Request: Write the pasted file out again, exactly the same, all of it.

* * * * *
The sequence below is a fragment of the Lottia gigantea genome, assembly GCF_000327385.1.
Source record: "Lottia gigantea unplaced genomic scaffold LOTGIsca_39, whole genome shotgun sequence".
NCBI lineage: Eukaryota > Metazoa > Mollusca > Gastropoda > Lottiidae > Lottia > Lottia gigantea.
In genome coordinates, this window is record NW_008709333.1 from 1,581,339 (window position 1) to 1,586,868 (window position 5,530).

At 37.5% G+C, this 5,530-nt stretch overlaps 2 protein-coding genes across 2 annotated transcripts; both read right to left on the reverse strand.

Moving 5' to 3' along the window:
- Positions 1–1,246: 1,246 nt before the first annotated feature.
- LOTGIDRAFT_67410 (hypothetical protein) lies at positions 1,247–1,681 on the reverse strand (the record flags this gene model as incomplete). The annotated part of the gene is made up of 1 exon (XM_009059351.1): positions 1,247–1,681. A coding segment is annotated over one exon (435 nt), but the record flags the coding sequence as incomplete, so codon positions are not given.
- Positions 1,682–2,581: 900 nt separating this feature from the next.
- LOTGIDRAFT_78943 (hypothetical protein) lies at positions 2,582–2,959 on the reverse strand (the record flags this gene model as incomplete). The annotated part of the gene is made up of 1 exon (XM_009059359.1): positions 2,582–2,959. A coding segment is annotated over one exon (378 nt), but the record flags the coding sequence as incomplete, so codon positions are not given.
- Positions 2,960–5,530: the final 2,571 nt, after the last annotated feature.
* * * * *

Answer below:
The sequence below is a fragment of the Lottia gigantea genome, assembly GCF_000327385.1.
Source record: "Lottia gigantea unplaced genomic scaffold LOTGIsca_39, whole genome shotgun sequence".
NCBI lineage: Eukaryota > Metazoa > Mollusca > Gastropoda > Lottiidae > Lottia > Lottia gigantea.
In genome coordinates, this window is record NW_008709333.1 from 1,581,339 (window position 1) to 1,586,868 (window position 5,530).

At 37.5% G+C, this 5,530-nt stretch overlaps 2 protein-coding genes across 2 annotated transcripts; both read right to left on the reverse strand.

Moving 5' to 3' along the window:
- Positions 1–1,246: 1,246 nt before the first annotated feature.
- LOTGIDRAFT_67410 (hypothetical protein) lies at positions 1,247–1,681 on the reverse strand (the record flags this gene model as incomplete). The annotated part of the gene is made up of 1 exon (XM_009059351.1): positions 1,247–1,681. A coding segment is annotated over one exon (435 nt), but the record flags the coding sequence as incomplete, so codon positions are not given.
- Positions 1,682–2,581: 900 nt separating this feature from the next.
- LOTGIDRAFT_78943 (hypothetical protein) lies at positions 2,582–2,959 on the reverse strand (the record flags this gene model as incomplete). The annotated part of the gene is made up of 1 exon (XM_009059359.1): positions 2,582–2,959. A coding segment is annotated over one exon (378 nt), but the record flags the coding sequence as incomplete, so codon positions are not given.
- Positions 2,960–5,530: the final 2,571 nt, after the last annotated feature.